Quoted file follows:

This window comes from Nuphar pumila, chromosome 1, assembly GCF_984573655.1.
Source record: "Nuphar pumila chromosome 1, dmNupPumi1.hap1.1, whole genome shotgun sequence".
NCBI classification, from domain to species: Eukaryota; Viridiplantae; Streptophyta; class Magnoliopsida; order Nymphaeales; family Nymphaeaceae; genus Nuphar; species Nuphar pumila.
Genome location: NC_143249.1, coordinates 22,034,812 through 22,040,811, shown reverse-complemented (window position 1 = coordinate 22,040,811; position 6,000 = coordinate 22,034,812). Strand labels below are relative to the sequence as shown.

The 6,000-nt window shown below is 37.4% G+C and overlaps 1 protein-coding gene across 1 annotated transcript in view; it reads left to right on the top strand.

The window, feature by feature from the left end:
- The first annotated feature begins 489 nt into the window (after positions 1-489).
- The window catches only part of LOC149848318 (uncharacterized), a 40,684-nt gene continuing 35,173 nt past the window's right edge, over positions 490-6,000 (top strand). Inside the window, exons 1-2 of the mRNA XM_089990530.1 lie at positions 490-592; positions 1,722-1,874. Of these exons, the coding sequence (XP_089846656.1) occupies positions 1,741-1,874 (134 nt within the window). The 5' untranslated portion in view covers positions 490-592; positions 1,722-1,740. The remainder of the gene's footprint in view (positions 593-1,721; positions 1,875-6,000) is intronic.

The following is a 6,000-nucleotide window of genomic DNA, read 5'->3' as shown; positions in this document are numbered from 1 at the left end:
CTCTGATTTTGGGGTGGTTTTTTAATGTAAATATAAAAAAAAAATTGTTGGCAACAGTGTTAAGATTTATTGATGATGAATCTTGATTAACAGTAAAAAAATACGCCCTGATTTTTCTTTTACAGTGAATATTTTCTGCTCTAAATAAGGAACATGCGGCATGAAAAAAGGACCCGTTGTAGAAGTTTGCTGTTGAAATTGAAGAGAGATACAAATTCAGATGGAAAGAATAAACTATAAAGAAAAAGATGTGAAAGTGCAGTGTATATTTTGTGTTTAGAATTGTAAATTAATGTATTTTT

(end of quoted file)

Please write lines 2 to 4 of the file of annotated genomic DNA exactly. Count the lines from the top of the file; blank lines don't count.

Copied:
Source record: "Nuphar pumila chromosome 1, dmNupPumi1.hap1.1, whole genome shotgun sequence".
NCBI classification, from domain to species: Eukaryota; Viridiplantae; Streptophyta; class Magnoliopsida; order Nymphaeales; family Nymphaeaceae; genus Nuphar; species Nuphar pumila.
Genome location: NC_143249.1, coordinates 22,034,812 through 22,040,811, shown reverse-complemented (window position 1 = coordinate 22,040,811; position 6,000 = coordinate 22,034,812). Strand labels below are relative to the sequence as shown.